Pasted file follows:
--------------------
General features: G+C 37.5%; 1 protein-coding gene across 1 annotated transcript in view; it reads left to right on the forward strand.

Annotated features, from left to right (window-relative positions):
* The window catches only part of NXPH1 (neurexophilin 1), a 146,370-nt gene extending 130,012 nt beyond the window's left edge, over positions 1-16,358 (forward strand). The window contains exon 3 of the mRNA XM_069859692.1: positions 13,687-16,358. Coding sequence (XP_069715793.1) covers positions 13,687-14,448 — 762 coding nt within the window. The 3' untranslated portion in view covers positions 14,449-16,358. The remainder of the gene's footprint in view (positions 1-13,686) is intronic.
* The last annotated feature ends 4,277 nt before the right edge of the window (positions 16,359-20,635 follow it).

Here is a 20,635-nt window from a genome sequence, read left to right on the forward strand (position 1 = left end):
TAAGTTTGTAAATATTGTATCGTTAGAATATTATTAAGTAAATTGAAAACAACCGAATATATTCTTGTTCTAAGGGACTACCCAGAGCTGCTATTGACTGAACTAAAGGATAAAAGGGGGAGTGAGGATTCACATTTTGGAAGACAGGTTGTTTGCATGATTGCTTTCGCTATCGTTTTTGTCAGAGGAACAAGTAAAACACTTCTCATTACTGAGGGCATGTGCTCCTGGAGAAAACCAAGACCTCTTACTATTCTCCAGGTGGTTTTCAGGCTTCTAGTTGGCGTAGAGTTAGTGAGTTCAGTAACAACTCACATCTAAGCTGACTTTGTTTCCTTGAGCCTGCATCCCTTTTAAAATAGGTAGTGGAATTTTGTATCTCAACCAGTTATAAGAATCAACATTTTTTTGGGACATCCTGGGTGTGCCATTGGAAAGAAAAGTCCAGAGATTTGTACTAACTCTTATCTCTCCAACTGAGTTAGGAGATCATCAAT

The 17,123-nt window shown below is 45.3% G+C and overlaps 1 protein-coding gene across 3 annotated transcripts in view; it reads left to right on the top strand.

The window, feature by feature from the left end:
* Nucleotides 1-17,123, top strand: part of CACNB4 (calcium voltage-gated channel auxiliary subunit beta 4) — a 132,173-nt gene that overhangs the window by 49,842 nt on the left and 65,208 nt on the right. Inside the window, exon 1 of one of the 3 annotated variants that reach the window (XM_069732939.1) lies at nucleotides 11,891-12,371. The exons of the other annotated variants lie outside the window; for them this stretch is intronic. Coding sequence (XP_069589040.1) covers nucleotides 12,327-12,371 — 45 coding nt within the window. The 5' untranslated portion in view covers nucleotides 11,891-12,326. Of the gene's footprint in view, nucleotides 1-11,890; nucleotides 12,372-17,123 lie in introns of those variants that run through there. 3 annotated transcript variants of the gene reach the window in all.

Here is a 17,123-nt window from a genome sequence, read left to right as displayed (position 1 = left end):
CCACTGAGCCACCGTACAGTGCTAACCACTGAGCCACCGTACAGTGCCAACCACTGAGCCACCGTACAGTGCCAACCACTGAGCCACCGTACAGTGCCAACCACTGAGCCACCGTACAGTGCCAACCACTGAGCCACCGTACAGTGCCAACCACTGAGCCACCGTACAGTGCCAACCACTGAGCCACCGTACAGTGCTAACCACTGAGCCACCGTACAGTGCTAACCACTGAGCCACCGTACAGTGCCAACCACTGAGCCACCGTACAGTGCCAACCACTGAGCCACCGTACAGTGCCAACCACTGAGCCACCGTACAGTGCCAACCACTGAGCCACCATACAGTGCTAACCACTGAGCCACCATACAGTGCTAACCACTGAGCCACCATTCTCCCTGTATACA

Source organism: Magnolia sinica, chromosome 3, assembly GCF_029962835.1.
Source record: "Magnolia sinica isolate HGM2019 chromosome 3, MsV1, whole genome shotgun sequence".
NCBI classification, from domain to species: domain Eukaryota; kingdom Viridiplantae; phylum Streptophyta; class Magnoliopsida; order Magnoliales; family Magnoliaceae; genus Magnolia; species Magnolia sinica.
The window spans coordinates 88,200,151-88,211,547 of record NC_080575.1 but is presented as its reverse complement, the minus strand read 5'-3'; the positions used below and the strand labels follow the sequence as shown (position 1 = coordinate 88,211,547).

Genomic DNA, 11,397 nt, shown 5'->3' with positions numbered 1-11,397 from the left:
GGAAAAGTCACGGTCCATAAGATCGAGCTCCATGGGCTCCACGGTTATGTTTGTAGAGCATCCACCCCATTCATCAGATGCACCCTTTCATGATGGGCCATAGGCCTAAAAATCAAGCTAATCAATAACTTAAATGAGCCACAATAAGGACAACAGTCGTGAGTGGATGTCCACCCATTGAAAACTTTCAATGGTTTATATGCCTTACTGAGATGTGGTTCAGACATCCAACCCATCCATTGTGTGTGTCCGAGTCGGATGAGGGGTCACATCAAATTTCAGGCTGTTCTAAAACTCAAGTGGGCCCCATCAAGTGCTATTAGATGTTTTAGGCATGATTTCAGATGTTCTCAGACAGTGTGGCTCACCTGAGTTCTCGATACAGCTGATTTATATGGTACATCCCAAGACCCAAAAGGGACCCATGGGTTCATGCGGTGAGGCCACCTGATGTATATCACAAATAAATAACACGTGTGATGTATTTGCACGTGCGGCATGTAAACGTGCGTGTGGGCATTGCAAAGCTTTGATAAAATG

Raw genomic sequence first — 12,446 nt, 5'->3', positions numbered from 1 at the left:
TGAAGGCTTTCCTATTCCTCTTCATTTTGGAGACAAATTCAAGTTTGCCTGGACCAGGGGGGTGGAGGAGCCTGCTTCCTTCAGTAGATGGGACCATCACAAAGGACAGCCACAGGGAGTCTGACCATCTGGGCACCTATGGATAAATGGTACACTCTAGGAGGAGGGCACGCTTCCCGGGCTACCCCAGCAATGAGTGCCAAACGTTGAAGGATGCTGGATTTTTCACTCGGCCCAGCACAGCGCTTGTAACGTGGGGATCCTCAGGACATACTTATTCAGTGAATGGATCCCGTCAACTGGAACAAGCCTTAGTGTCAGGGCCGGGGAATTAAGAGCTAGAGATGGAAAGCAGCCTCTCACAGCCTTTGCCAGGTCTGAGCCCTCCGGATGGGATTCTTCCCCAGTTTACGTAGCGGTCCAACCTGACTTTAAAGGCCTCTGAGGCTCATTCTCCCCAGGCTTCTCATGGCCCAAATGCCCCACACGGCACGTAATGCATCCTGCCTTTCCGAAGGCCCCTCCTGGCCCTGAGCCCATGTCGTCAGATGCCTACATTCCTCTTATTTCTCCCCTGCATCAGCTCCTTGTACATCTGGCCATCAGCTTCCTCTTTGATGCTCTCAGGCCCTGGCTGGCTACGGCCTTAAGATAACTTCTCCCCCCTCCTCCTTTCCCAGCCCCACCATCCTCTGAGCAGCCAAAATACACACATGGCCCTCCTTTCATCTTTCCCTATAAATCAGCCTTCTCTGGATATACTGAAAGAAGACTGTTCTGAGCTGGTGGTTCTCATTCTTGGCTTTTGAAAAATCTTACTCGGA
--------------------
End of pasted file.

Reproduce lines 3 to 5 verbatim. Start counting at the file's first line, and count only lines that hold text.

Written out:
* The window catches only part of NXPH1 (neurexophilin 1), a 146,370-nt gene extending 130,012 nt beyond the window's left edge, over positions 1-16,358 (forward strand). The window contains exon 3 of the mRNA XM_069859692.1: positions 13,687-16,358. Coding sequence (XP_069715793.1) covers positions 13,687-14,448 — 762 coding nt within the window. The 3' untranslated portion in view covers positions 14,449-16,358. The remainder of the gene's footprint in view (positions 1-13,686) is intronic.
* The last annotated feature ends 4,277 nt before the right edge of the window (positions 16,359-20,635 follow it).

Here is a 20,635-nt window from a genome sequence, read left to right on the forward strand (position 1 = left end):